Last answered:

24 Oct 2023

Posted on:

24 Oct 2023


Resolved: Doubt about equiprobable events

Hello, I have a question, in the experiment of throwing 2 dice simultaneously (that is, you cannot distinguish between dice 1 and dice 2) the sample space is:

(1, 1)(1, 2)(1, 3)(1, 4)(1, 5)(1, 6)(2, 2)(2, 3)(2, 4)(2, 5)(2, 6)
(3, 3)(3, 4)(3, 5)(3, 6)(4, 4)(4, 5)(4, 6)(5, 5)(5, 6)(6, 6)

My question is whether we are faced with equiprobable events.
I think so, but I would like you to give me feedback.
Regards and thank you very much in advance

1 answers ( 1 marked as helpful)
Posted on:

24 Oct 2023


Hi Enrique,

When you roll two dice simultaneously and you cannot distinguish between dice 1 and dice 2, the events in your provided sample space are indeed equiprobable. However, your sample space does not account for all possible outcomes.

The sample space you've provided is a condensed version that represents only distinct sums and combinations. It is missing combinations like (2, 1), (3, 1), (3, 2), etc., which are essentially the mirror images of some of the pairs you've already listed. The reason you've left these out is that, since you can't distinguish between the dice, (1, 2) is the same event as (2, 1) for your purposes. In other words, both represent the event "one die shows a 1 and the other shows a 2."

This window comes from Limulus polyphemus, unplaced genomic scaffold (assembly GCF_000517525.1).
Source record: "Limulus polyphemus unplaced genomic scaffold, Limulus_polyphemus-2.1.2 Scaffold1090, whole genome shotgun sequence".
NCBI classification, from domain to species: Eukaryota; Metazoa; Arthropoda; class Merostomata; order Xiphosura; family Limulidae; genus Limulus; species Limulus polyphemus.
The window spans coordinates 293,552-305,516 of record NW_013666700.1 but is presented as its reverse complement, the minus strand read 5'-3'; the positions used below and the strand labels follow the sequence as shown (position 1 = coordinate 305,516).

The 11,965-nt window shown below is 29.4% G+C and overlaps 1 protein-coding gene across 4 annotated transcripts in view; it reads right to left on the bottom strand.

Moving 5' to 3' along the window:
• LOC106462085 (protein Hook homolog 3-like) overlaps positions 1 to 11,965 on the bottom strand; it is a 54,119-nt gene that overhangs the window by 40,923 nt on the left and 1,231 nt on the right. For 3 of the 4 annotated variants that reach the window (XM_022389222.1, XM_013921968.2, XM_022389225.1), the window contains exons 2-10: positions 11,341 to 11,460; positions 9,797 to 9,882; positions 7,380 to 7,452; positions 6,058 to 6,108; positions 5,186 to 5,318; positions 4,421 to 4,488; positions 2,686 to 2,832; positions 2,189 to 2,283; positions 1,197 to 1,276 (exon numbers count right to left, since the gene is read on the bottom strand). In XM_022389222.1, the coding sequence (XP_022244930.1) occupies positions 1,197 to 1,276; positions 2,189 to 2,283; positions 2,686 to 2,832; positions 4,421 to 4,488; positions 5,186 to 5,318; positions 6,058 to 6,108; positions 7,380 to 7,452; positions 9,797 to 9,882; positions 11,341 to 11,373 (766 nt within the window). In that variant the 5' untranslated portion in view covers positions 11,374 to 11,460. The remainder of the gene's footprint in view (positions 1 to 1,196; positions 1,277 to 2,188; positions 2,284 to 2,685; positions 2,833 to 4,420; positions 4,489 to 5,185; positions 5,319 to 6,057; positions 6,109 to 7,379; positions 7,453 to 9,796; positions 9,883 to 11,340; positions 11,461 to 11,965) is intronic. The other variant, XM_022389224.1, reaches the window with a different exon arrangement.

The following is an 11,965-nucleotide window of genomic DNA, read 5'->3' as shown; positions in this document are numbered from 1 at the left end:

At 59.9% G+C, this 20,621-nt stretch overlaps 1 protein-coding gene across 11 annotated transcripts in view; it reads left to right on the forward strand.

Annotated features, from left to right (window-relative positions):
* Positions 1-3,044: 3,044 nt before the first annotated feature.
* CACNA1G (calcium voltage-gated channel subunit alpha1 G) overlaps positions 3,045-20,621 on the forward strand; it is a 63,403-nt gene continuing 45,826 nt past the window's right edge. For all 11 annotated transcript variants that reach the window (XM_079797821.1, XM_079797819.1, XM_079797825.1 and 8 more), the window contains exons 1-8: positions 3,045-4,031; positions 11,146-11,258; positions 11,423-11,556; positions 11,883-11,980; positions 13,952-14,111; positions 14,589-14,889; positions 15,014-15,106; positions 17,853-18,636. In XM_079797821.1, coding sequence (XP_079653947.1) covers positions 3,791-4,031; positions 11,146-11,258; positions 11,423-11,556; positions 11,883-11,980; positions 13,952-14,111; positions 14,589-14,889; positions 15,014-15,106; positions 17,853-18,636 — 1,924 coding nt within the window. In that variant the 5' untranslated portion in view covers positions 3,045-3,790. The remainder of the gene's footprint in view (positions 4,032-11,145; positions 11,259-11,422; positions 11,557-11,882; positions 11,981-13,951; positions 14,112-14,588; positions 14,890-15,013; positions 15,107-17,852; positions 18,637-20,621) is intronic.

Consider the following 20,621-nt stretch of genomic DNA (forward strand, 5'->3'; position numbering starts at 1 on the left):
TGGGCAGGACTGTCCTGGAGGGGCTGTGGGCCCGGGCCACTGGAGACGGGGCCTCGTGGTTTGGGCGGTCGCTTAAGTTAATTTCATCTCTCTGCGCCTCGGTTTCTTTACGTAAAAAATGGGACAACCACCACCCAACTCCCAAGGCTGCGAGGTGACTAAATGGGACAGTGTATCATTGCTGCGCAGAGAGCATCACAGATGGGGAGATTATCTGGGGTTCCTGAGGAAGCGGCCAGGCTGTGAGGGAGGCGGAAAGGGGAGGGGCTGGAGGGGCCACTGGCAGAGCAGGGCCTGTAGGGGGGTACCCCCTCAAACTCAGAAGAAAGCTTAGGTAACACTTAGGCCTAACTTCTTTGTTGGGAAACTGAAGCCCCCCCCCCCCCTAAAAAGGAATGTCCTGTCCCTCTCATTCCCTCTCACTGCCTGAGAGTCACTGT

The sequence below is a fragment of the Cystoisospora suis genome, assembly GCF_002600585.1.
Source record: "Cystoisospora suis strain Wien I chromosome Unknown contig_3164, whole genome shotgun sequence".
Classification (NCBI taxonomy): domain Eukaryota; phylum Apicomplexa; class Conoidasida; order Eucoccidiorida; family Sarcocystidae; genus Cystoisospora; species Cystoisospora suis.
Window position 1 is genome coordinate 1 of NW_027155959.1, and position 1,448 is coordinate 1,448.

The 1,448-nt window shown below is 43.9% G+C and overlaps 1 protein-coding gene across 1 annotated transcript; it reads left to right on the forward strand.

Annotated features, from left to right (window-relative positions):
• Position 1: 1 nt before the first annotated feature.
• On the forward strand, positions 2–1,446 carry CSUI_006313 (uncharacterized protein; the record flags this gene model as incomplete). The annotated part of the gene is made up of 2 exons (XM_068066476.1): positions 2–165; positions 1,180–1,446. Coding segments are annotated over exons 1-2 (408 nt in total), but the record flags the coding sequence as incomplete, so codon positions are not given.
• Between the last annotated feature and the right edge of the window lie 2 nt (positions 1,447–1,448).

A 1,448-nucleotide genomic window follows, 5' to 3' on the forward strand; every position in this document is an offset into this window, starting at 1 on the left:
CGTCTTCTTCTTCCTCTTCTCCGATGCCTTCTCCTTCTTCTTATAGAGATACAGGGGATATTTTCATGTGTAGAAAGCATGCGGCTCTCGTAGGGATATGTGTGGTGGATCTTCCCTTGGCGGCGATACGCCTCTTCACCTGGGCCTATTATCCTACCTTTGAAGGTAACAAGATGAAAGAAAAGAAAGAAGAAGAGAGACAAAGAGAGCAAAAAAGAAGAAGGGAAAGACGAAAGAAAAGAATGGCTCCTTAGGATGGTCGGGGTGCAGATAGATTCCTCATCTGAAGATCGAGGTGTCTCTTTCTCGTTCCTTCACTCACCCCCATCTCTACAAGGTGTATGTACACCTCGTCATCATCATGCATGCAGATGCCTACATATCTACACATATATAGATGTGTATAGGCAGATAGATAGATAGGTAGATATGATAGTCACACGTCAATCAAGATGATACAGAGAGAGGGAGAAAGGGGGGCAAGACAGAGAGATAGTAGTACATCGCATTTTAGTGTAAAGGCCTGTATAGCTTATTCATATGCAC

Given that you've treated (1, 2) as the same event as (2, 1) and so on, you have 21 distinct outcomes in your sample space. Each of these outcomes has the same probability:

P(any specific outcome) = 1 / 21

However, keep in mind that if you were distinguishing between the dice, there would be 36 possible outcomes, and each outcome would have a probability of 1/36. In that case, the probability of rolling a sum of 3 would be the sum of the probabilities of (1, 2) and (2, 1), or 2/36 = 1/18. In your non-distinguishing case, the probability of "rolling a 1 and a 2 in some order" is 1/21.

So yes, in your provided sample space where you do not distinguish between dice, the events are equiprobable. Each of the 21 outcomes has an equal chance of happening.



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